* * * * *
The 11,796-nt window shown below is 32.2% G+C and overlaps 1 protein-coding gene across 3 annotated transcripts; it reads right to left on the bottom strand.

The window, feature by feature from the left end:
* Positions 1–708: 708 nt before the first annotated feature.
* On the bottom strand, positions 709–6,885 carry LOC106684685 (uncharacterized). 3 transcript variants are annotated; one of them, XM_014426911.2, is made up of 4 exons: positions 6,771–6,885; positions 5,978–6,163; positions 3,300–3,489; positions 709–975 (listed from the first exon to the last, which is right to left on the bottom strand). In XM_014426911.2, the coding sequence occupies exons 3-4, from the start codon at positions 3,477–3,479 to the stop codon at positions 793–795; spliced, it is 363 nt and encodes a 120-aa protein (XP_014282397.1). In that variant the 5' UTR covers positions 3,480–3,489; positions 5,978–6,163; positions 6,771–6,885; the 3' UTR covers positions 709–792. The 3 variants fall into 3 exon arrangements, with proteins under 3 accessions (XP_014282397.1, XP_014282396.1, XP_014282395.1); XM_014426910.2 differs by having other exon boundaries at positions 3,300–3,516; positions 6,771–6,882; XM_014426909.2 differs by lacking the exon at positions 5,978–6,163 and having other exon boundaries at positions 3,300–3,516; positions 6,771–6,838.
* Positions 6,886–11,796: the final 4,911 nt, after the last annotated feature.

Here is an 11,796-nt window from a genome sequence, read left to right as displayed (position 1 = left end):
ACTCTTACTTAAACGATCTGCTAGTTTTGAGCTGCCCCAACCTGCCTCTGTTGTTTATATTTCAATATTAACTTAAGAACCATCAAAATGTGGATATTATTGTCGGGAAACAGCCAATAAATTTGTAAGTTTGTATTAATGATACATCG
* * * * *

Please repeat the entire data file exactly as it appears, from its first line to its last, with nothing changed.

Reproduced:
The 11,796-nt window shown below is 32.2% G+C and overlaps 1 protein-coding gene across 3 annotated transcripts; it reads right to left on the bottom strand.

The window, feature by feature from the left end:
* Positions 1–708: 708 nt before the first annotated feature.
* On the bottom strand, positions 709–6,885 carry LOC106684685 (uncharacterized). 3 transcript variants are annotated; one of them, XM_014426911.2, is made up of 4 exons: positions 6,771–6,885; positions 5,978–6,163; positions 3,300–3,489; positions 709–975 (listed from the first exon to the last, which is right to left on the bottom strand). In XM_014426911.2, the coding sequence occupies exons 3-4, from the start codon at positions 3,477–3,479 to the stop codon at positions 793–795; spliced, it is 363 nt and encodes a 120-aa protein (XP_014282397.1). In that variant the 5' UTR covers positions 3,480–3,489; positions 5,978–6,163; positions 6,771–6,885; the 3' UTR covers positions 709–792. The 3 variants fall into 3 exon arrangements, with proteins under 3 accessions (XP_014282397.1, XP_014282396.1, XP_014282395.1); XM_014426910.2 differs by having other exon boundaries at positions 3,300–3,516; positions 6,771–6,882; XM_014426909.2 differs by lacking the exon at positions 5,978–6,163 and having other exon boundaries at positions 3,300–3,516; positions 6,771–6,838.
* Positions 6,886–11,796: the final 4,911 nt, after the last annotated feature.

Here is an 11,796-nt window from a genome sequence, read left to right as displayed (position 1 = left end):
ACTCTTACTTAAACGATCTGCTAGTTTTGAGCTGCCCCAACCTGCCTCTGTTGTTTATATTTCAATATTAACTTAAGAACCATCAAAATGTGGATATTATTGTCGGGAAACAGCCAATAAATTTGTAAGTTTGTATTAATGATACATCG